2. Consistency Is Key

Statistics show that it can take somewhere from seven to 13 different touches for a prospect to recognize your company. That doesn’t even account for how many touches it takes to move them to a sale. The takeaway from this statistic is that consistency is key. You can’t keep customers or attract new ones by only sending out a quarterly newsletter or a blog post a year. It takes consistency to maintain those existing relationships and develop new ones. Direct mail is essential for developing this consistency. There’s no better avenue than sending a monthly newsletter. I would definitely recommend sending a print one. And at the very least, send a monthly e-newsletter. This gives your customers something to look forward to each month. You can use this newsletter to entertain, educate, inform, and delight.

Show your customers that you’re here to stay and you want to them to stick around too. You need to be reaching out often to stay at the top of their mind when they make their next buying decision. They may not be ready to buy in January, but when they pull the trigger in July, you can bet that reading your monthly newsletter will get them in your store.

 3. Direct Mail Develops A Relationship

One of my favorite supporting arguments for why direct mail is essential is the scientific effect it has on the brain. Check out this article about the impact direct mail has neurologically. The UK’s Royal Mail, came to the conclusion that tangible materials leave a deeper footprint on the brain. That means with each piece you send to your customer, they are having an “emotional experience” with you. For a few seconds, they have some sort of relationship to your brand and product without any distractions. Digital media and email just don’t have the same type of impact.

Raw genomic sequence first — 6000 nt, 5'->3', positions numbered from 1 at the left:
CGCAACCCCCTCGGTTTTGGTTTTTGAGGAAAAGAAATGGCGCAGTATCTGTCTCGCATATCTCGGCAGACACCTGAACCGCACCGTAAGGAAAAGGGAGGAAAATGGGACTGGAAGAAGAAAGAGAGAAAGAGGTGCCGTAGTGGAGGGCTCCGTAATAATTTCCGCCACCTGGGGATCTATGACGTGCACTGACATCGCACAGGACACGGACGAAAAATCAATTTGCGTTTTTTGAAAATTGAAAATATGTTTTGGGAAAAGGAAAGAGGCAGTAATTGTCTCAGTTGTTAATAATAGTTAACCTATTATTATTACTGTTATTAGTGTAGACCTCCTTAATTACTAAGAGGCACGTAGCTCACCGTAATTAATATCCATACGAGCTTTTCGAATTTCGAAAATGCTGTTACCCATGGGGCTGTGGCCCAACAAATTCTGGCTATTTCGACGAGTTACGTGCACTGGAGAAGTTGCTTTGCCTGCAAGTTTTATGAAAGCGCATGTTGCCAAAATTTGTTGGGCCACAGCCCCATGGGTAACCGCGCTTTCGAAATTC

So when talking about the importance of maintaining and keeping existing customers, it seems like direct mail is a no brainer. (pun intended). Sending them mail continues to build and strengthen your relationship with each piece they receive. Other media channels simply don’t have the same impact.

 4. Stand Out Against Your Competition

We know better than anyone that competition can be a challenge in the way of your marketing efforts. It definitely shouldn’t be your focus at all times, but it’s always a good thing to be aware of what they’re doing. And lucky for you, they’re probably not sending out direct mail. Use that to your advantage and stand out from the rest. While prospects are dealing with pushy door to door salesmen, send them a no-pressure postcard with a killer design. Or reach out with a creative lumpy mailer. This will capture their undivided attention, giving you the advantage. Combined with an enticing offer, this can be effective in increasing sales conversions.